Accounts payable and receivable, bills of lading, banking records, promissory notes, receipts, and store inventories record Andrew Briscoe's personal and business financial transactions. Fourteen bills of lading, 12 of which are from 1835-1839, list merchandise imported by Briscoe into Texas prior to and after the fight for independence. Six records including a 57 page cattle book (1841-1848) detail the cattle business during the Republic of Texas. Rent receipts and banking records document Briscoe's final months in New Orleans.
box folder
93 17 Accounts Payable: Cruger & Moore, Gazley & Robinson, Malcom Sandeman & Co., 1836-1841
18 Accounts Payable: General, 1835-1850
19 Accounts Receivable: DeWitt Clinton Harris, 1840-1845
20 Accounts Receivable: General, 1835-1839
21 Bills of Lading, 1835-1849
22 Cattle Book and Papers, 1835-1848
23 Checks, Deposit Slips, 1849 September 10-24
24 Promissory Notes, 1835-1849
box folder
94 1 Receipts: Andrew Briscoe, 1835-1846, undated
2 Receipts: Charles W. Babcock, Cruger & Moore, 1837-1839
3 Receipts: T. S. Chamberlain & Co., 1837 June 12-December 8
4 Receipts: Harris Family, 1839-1847
5 Receipts: Wynns & Lawrence, 1839-1839
6 Receipts: General, 1835-1836
7 Receipts: General, 1837-1838
8 Receipts: General, 1839 January 3-December 15
9 Receipts: General, 1840 January 14-November 26
10 Receipts: General, 1843-1848
11 Receipts: General, 1849 June 25-August 25
12 Rent Receipts, 1849 July 1-October 1
13 Store Inventory, 1836 March 20, undated
14 General, 1835-1839
15 General, 1844-1949, undated

Legal, 1835-1849
Quantity: 1 box (.2 linear ft.)

Affidavits, bills of sale, contracts, deeds, insurance policies, petitions, and powers of attorney document Briscoe's personal and business legal lives along with his service as Supreme Court justice. Six bills of sale document the buying of slaves by Briscoe (1838-1840). Certificates of purchase record the venture of Thomas Jefferson Chambers in promoting his town of Chambersia. Ballots, certifications, notices and returns document the electoral process in Harris County 1842-1846. Probate documents (1841-1842) reveal Briscoe's work as executor of John Birdsall's estate. A copy of Briscoe's will details his plans for his wife and children in the event of his death.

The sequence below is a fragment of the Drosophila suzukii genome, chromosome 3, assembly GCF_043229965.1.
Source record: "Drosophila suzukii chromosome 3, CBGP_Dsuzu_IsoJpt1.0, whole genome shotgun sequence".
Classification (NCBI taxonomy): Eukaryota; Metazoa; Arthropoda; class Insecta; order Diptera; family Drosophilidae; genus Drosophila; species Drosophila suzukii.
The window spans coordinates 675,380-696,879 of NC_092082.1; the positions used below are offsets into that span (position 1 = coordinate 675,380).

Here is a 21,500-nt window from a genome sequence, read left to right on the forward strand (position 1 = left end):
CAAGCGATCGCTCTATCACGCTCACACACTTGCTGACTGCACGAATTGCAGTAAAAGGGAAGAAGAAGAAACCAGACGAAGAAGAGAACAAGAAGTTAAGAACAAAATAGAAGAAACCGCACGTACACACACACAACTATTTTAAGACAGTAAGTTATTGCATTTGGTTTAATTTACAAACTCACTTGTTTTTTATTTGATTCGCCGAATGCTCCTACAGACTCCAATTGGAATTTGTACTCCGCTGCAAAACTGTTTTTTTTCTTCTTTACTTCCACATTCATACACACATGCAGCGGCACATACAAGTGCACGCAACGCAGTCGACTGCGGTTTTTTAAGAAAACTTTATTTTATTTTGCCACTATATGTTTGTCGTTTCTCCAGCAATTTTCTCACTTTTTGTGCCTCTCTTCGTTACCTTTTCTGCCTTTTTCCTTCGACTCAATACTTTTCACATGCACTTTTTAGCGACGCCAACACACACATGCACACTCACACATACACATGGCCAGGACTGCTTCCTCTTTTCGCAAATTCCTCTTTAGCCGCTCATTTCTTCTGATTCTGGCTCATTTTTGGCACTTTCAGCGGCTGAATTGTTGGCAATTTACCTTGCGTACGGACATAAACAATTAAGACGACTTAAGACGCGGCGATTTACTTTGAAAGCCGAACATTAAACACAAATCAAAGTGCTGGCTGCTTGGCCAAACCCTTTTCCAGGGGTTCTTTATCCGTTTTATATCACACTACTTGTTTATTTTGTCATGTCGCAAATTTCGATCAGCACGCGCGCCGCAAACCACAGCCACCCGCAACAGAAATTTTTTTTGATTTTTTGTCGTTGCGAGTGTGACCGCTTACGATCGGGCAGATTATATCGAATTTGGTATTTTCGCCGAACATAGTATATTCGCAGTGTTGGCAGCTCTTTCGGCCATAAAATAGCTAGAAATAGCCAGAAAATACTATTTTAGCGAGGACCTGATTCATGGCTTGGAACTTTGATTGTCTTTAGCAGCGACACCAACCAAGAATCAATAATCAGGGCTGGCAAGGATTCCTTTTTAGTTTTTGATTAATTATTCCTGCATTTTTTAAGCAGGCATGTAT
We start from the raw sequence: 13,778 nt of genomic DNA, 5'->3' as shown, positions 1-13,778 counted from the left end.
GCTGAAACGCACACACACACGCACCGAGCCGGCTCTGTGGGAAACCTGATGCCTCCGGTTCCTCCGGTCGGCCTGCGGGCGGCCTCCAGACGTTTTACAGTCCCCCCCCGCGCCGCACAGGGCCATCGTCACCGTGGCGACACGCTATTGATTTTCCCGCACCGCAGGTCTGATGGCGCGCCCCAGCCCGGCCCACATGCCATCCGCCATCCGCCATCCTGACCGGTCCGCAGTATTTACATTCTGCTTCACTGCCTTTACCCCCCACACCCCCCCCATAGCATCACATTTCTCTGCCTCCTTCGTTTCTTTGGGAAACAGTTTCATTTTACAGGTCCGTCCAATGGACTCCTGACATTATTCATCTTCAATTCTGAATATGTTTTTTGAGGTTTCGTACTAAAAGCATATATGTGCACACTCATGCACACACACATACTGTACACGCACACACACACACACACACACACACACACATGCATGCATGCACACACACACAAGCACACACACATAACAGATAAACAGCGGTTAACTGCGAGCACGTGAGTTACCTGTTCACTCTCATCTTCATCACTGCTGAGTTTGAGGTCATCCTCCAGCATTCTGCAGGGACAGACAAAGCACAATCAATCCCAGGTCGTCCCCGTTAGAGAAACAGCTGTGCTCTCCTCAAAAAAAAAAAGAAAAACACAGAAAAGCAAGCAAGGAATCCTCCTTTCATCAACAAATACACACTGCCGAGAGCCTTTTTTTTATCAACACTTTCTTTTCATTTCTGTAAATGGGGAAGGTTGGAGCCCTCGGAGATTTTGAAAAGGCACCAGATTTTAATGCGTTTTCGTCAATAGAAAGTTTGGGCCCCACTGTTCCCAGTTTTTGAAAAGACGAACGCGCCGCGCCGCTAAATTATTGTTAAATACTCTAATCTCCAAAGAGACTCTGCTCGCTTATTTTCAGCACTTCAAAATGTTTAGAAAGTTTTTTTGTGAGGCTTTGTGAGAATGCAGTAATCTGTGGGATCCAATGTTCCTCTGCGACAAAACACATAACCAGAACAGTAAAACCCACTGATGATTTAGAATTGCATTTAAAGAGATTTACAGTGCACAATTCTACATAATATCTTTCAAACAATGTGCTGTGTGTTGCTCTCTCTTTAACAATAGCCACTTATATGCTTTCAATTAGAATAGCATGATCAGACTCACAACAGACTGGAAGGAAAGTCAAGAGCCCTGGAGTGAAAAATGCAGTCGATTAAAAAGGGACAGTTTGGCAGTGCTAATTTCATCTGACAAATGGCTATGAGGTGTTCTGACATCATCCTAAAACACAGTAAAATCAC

box folder
94 16 Affidavits, 1837-1849
17 Bills of Sale, 1838-1840
18 Certificates of Purchase: Chambersia, 1840 May 15
19 Contracts: Agreements, 1835-1843
20 Contracts: Indentures, Lease, 1839-1849
21 Contracts: Mortgages, 1838-1841
22 Contracts: Releases, 1839-1846
23 Court Costs, undated
24 Deeds, 1837-1848
25 Deeds signed by Judge Andrew Briscoe, 1838 January 15-February 3
26 Elections: Ballots, 1842 October 26
27 Elections: Certifications, 1845-1846
28 Elections: Notices, undated
29 Elections: Returns, 1842-1846
30 Injunctions, 1838-1842, undated
31 Insurance Policies, 1848-1849
32 Interrogatory, 1848 August 17
33 Judgements, 1838-1842
34 Petitions, 1840-1848
35 Petitions to Judge Andrew Briscoe, 1837-1838, undated
36 Powers of Attorney, 1836-1849
37 Probate Court: John Birdsall, Jr., 1841-1842
38 Summons, 1837-1841
39 Wills, 1839 April 15, undated
40 Writs, 1840-1848
41 General, 1839-1848

General, 1836-1849
Quantity: 9 items

Printed materials, locks of hair, and lists further reveal Andrew Briscoe's life. Briscoe's 1836 commission as Chief Justice of the county of Harrisburg is signed by Sam Houston and Stephen F. Austin. An October 2, 1835, broadside, Freedmen of Texas To Arms!!! To Arms!!! urges Texians to gather at Gonzales to fight the Mexican army. Three circulars and a newspaper clipping concern business opportunities. Locks of hair are from Elizabeth and "Father" Briscoe. A list records the names of the men under Briscoe's command at the Battle of San Jacinto. Mathematical and philosophical instruments and books are valued and listed for sale.
box folder
94 42 Printed Material: Appointment, Circulars, Clipping, 1836-1849
43 Ephemera: Hair of Andrew and Elizabeth Briscoe, undated
44 Lists, 1828 April 21, undated

Estate of Andrew Briscoe, 1849-1854
Quantity: (.1 linear ft.)